Critics say the German authorities must bear some responsibility for the mess that VW is in. “It is this cronyism between the government and the car industry that contributed to the emissions scandal,” says Oliver Krischer, an MP for the opposition Green party.

The government denies that charge. It notes Germany’s advances in reducing emissions from road transport: it cut carbon monoxide by 84 per cent, nitrogen oxides (NOx) by 59 per cent and hydrocarbons by 92 per cent between 1990 and 2010, despite there being more vehicles on the road. It says it also backed the European Commission’s recent plan to test car emissions on the road rather than in a laboratory, rendering useless the defeat devices that VW used to cheat the system.

However, the German government has a record of shielding its motor manufacturers, particularly on the issue of pollutants. In 2007, the European Commission proposed limiting the average carbon dioxide emissions of new vehicles sold in the EU to 120g per kilometre. After resistance from the German car lobby, as well as the Merkel government, it set a limit of 130g/km instead.

“The German government was afraid that they would lose a lot of jobs. The car industry said it would have to fire 65-70,000 workers,” says Stavros Dimas, then EU environment commissioner. He insists that the compromise was a “wise decision”.

A similar move came in 2013, ahead of a Brussels summit that was expected to finalise curbs on CO2 emissions for carmakers. Officials from the European Parliament and national governments had agreed tougher rules, to take effect from 2020, and the deal was set to be endorsed by EU states.

Germany’s car industry, though, had been fighting for more time. On the eve of the summit, Ms Merkel rang Enda Kenny, prime minister of Ireland, which at the time held the rotating presidency of the European Council, and asked him to remove the item from the agenda. He agreed. Ultimately, the EU set a target that cars should emit 95g/km of CO2 by 2021, rather than 2020. Germany’s carmakers only gained an extra year, but the phone call illustrated how hard it has been for the commission to clean up European cars.

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“It was brutal, and also highly unusual for a head of government [Merkel] to intervene in this way,” says Matthias Groote, a member of the European Parliament and head of its environment committee at the time.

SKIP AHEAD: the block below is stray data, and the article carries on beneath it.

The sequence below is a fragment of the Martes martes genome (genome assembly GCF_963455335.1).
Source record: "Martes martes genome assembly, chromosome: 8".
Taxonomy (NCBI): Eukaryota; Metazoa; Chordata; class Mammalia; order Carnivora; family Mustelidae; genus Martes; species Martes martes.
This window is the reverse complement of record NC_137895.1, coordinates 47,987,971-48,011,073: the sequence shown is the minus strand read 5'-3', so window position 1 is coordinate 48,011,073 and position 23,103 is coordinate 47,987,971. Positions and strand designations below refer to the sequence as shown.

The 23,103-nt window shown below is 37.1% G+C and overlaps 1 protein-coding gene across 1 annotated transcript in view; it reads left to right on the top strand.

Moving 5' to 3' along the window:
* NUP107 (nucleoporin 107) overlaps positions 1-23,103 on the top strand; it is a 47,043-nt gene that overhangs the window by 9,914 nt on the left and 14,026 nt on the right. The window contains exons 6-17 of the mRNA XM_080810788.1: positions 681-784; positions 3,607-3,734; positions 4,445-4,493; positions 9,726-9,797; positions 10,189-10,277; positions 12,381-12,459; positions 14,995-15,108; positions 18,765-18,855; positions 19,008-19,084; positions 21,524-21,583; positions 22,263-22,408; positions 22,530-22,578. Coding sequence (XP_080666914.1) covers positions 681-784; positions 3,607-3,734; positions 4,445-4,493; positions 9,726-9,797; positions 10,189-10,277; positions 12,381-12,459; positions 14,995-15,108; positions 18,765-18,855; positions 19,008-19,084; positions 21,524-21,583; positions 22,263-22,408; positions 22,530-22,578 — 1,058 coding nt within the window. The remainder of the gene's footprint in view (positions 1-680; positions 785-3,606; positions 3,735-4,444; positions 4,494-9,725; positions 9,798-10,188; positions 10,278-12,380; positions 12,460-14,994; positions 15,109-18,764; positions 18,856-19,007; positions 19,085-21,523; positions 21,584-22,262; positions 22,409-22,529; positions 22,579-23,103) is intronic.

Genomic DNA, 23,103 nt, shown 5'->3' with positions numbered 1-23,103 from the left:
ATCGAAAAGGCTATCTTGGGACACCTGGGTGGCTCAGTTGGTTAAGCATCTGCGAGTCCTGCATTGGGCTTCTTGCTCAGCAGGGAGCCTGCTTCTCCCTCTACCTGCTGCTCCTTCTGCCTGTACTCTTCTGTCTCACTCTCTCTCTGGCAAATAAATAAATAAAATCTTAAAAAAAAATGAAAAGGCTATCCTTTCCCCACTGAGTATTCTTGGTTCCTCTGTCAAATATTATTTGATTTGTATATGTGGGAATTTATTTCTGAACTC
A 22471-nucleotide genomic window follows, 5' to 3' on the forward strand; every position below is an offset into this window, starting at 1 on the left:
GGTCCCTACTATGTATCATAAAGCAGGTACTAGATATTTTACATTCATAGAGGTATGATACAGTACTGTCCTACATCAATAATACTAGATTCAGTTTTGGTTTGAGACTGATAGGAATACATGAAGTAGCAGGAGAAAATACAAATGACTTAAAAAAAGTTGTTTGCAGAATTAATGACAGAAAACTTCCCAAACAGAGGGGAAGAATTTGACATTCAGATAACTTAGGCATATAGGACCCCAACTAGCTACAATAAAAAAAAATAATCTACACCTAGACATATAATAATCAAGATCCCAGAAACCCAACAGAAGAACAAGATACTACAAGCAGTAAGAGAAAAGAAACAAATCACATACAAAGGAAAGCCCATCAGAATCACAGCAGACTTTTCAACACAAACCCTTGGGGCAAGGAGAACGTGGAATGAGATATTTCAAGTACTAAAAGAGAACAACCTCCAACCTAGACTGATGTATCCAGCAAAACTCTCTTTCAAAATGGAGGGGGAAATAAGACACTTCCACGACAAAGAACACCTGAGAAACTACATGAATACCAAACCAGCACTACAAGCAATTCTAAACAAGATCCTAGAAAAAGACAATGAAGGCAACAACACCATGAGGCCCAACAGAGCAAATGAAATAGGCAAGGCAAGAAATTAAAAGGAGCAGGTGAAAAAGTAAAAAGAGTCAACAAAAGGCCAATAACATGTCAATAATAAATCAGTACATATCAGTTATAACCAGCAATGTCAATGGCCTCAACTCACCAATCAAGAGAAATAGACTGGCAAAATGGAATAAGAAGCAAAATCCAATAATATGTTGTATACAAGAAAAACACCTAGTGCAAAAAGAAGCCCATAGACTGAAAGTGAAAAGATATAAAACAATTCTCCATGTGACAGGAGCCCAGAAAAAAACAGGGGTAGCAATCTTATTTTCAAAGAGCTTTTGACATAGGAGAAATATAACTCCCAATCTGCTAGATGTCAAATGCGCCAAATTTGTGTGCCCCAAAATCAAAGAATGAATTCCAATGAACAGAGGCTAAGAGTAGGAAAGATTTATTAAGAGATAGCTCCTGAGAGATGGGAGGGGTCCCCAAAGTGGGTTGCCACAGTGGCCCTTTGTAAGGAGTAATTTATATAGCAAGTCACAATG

While Germany’s lobbying efforts were under way in Brussels, regulation of the car industry, such as measures to test that vehicles met pollution laws, was changing at home.

Between 1994 and 2010, a government body, the Federal Environmental Agency, was in charge of a programme to test the emissions of cars available in Germany. Vehicles would be borrowed from their owners and monitored for pollutants, including carbon dioxide and NOx. If emissions exceeded legal limits, the agency presented the data to the manufacturer, which checked the affected vehicles and, if necessary, made repairs.

The environmental agency discontinued those tests in 2010 due to a lack of funding, says Lars Moench, an agency researcher involved in the programme. “As far as I know, no one carried out such extensive, independent emissions tests on cars [in Germany] after that,” he says.

Another official, Axel Friedrich, who retired in 2008 and has since become an outspoken critic of the car industry, says the roots of the VW scandal lie in the decision to halt the spot checks.

“If you have no independent public control, how can you oversee the manufacturers’ behaviour?” he asks.

Remake, remodel

Other changes were made. In 2008, Germany altered the emissions test carried out during a car’s regular inspection by a technical service provider (TÜV). It permitted measurements on newer cars to be made using computer-based “on-board diagnostics”, a system that monitors engine performance, including emission controls, rather than testing at the exhaust pipe. Some experts say the diagnostics test is potentially more vulnerable to manipulation than the exhaust-pipe equivalent.

There has also long been criticism of the way emissions tests are carried out on new vehicles in Germany. These are conducted by the TUVs, on behalf of the carmakers — a system some say could lead to conflicts of interest.

A European Commission paper recently highlighted the fact that the TÜVs are paid directly by manufacturers for carrying out the tests. This entailed a “potential risk that commercial and financial pressure may be exercised” which could “negatively affect the independence and performance of the technical services”.

Test results are submitted to the Federal Motor Transport Authority. Organisations such as the International Council on Clean Transportation, an independent research group, have criticised the authority, known as the KBA, saying it does not sufficiently scrutinise the results. The German transport ministry rejects that charge, saying the KBA carries out its own spot checks and can order follow-up tests on vehicles.

Volkswagen

Over the past few years, the government ignored warnings that could have prevented VW’s diesel affair developing into a full-blown crisis, experts say. Organisations like the ICCT and Deutsche Umwelthilfe, an environmental group, continued to measure car emissions and began to notice that their own measurements were diverging significantly from those of the manufacturers.

The groups explained their concerns to the government. In February 2011 Jürgen Resch, the head of Deutsche Umwelthilfe, and Mr Friedrich met officials from the transport ministry to pass on their suspicions about the VW Passat diesel model. They said their tests indicated the possible use of defeat devices.

Mr Resch says the officials failed to act. “Think how much smaller the emissions scandal would have been if the transport ministry had decided to investigate this [back in 2011],” he says.